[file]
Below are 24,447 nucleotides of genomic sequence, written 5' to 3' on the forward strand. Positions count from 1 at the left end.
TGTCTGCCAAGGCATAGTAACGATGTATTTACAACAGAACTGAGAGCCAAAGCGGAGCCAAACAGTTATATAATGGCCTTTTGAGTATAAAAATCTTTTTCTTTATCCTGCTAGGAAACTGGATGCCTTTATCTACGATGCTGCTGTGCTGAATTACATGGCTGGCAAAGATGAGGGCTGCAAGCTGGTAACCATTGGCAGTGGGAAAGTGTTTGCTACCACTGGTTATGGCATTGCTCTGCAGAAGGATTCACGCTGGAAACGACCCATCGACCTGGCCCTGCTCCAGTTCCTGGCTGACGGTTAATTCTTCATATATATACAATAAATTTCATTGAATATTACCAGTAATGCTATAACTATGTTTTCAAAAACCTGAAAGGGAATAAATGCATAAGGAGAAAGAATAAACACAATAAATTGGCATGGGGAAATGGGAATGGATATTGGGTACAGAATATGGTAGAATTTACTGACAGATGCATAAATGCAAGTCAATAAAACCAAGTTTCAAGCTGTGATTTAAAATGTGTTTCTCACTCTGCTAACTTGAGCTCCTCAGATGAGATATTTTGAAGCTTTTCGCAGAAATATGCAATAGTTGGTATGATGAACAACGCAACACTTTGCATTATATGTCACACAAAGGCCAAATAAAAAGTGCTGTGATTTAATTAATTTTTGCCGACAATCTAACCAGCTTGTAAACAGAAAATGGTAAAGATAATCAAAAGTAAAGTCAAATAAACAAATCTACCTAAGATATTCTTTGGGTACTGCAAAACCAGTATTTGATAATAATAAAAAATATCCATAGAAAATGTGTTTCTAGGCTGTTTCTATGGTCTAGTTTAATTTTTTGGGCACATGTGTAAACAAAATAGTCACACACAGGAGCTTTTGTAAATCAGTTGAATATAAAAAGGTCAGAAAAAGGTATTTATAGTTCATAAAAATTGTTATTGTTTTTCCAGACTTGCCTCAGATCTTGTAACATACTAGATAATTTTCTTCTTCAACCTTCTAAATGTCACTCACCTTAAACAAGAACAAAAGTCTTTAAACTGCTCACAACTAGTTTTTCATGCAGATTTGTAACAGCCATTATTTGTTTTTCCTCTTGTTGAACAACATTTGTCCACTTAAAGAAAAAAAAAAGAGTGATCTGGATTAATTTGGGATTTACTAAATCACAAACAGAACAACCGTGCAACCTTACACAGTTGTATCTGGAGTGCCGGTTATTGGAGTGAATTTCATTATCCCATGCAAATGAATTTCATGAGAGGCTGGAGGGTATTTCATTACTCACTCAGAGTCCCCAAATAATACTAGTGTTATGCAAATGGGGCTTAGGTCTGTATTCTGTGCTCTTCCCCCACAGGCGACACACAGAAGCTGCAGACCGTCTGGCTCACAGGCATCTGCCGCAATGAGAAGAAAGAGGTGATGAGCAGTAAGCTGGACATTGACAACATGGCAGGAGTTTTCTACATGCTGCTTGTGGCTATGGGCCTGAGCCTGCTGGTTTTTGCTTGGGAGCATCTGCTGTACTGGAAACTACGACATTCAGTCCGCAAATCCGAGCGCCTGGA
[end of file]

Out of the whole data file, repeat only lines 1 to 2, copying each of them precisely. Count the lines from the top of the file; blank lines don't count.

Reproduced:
Below are 24,447 nucleotides of genomic sequence, written 5' to 3' on the forward strand. Positions count from 1 at the left end.
TGTCTGCCAAGGCATAGTAACGATGTATTTACAACAGAACTGAGAGCCAAAGCGGAGCCAAACAGTTATATAATGGCCTTTTGAGTATAAAAATCTTTTTCTTTATCCTGCTAGGAAACTGGATGCCTTTATCTACGATGCTGCTGTGCTGAATTACATGGCTGGCAAAGATGAGGGCTGCAAGCTGGTAACCATTGGCAGTGGGAAAGTGTTTGCTACCACTGGTTATGGCATTGCTCTGCAGAAGGATTCACGCTGGAAACGACCCATCGACCTGGCCCTGCTCCAGTTCCTGGCTGACGGTTAATTCTTCATATATATACAATAAATTTCATTGAATATTACCAGTAATGCTATAACTATGTTTTCAAAAACCTGAAAGGGAATAAATGCATAAGGAGAAAGAATAAACACAATAAATTGGCATGGGGAAATGGGAATGGATATTGGGTACAGAATATGGTAGAATTTACTGACAGATGCATAAATGCAAGTCAATAAAACCAAGTTTCAAGCTGTGATTTAAAATGTGTTTCTCACTCTGCTAACTTGAGCTCCTCAGATGAGATATTTTGAAGCTTTTCGCAGAAATATGCAATAGTTGGTATGATGAACAACGCAACACTTTGCATTATATGTCACACAAAGGCCAAATAAAAAGTGCTGTGATTTAATTAATTTTTGCCGACAATCTAACCAGCTTGTAAACAGAAAATGGTAAAGATAATCAAAAGTAAAGTCAAATAAACAAATCTACCTAAGATATTCTTTGGGTACTGCAAAACCAGTATTTGATAATAATAAAAAATATCCATAGAAAATGTGTTTCTAGGCTGTTTCTATGGTCTAGTTTAATTTTTTGGGCACATGTGTAAACAAAATAGTCACACACAGGAGCTTTTGTAAATCAGTTGAATATAAAAAGGTCAGAAAAAGGTATTTATAGTTCATAAAAATTGTTATTGTTTTTCCAGACTTGCCTCAGATCTTGTAACATACTAGATAATTTTCTTCTTCAACCTTCTAAATGTCACTCACCTTAAACAAGAACAAAAGTCTTTAAACTGCTCACAACTAGTTTTTCATGCAGATTTGTAACAGCCATTATTTGTTTTTCCTCTTGTTGAACAACATTTGTCCACTTAAAGAAAAAAAAAAGAGTGATCTGGATTAATTTGGGATTTACTAAATCACAAACAGAACAACCGTGCAACCTTACACAGTTGTATCTGGAGTGCCGGTTATTGGAGTGAATTTCATTATCCCATGCAAATGAATTTCATGAGAGGCTGGAGGGTATTTCATTACTCACTCAGAGTCCCCAAATAATACTAGTGTTATGCAAATGGGGCTTAGGTCTGTATTCTGTGCTCTTCCCCCACAGGCGACACACAGAAGCTGCAGACCGTCTGGCTCACAGGCATCTGCCGCAATGAGAAGAAAGAGGTGATGAGCAGTAAGCTGGACATTGACAACATGGCAGGAGTTTTCTACATGCTGCTTGTGGCTATGGGCCTGAGCCTGCTGGTTTTTGCTTGGGAGCATCTGCTGTACTGGAAACTACGACATTCAGTCCGCAAATCCGAGCGCCTGGA